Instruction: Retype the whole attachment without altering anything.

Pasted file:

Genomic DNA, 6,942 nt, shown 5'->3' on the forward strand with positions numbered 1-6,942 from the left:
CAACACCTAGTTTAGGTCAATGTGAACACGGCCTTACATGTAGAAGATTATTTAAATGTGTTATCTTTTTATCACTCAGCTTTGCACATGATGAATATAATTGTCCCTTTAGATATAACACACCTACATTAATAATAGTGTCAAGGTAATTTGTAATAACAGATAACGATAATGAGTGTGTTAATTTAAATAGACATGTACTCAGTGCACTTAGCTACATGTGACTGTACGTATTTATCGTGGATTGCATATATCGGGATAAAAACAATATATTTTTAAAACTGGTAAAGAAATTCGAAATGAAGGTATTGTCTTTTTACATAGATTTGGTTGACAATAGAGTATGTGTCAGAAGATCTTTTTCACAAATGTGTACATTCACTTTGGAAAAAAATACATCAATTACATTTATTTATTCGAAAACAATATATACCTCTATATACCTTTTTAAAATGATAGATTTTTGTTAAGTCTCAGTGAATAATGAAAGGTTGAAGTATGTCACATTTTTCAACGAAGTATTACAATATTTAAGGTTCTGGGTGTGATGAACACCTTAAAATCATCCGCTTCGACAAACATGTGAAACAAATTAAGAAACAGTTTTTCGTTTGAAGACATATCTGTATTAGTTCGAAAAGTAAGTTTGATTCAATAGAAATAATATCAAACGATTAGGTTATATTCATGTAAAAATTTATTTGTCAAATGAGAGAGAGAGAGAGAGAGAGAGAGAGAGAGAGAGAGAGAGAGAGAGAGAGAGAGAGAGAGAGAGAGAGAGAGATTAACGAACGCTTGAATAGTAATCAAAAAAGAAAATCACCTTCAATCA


Genomic DNA, 6,942 nt, shown 5'->3' on the forward strand with positions numbered 1-6,942 from the left:
CAACACCTAGTTTAGGTCAATGTGAACACGGCCTTACATGTAGAAGATTATTTAAATGTGTTATCTTTTTATCACTCAGCTTTGCACATGATGAATATAATTGTCCCTTTAGATATAACACACCTACATTAATAATAGTGTCAAGGTAATTTGTAATAACAGATAACGATAATGAGTGTGTTAATTTAAATAGACATGTACTCAGTGCACTTAGCTACATGTGACTGTACGTATTTATCGTGGATTGCATATATCGGGATAAAAACAATATATTTTTAAAACTGGTAAAGAAATTCGAAATGAAGGTATTGTCTTTTTACATAGATTTGGTTGACAATAGAGTATGTGTCAGAAGATCTTTTTCACAAATGTGTACATTCACTTTGGAAAAAAATACATCAATTACATTTATTTATTCGAAAACAATATATACCTCTATATACCTTTTTAAAATGATAGATTTTTGTTAAGTCTCAGTGAATAATGAAAGGTTGAAGTATGTCACATTTTTCAACGAAGTATTACAATATTTAAGGTTCTGGGTGTGATGAACACCTTAAAATCATCCGCTTCGACAAACATGTGAAACAAATTAAGAAACAGTTTTTCGTTTGAAGACATATCTGTATTAGTTCGAAAAGTAAGTTTGATTCAATAGAAATAATATCAAACGATTAGGTTATATTCATGTAAAAATTTATTTGTCAAATGAGAGAGAGAGAGAGAGAGAGAGAGAGAGAGAGAGAGAGAGAGAGAGAGAGAGAGAGAGAGAGAGAGAGAGAGATTAACGAACGCTTGAATAGTAATCAAAAAAGAAAATCACCTTCAATCA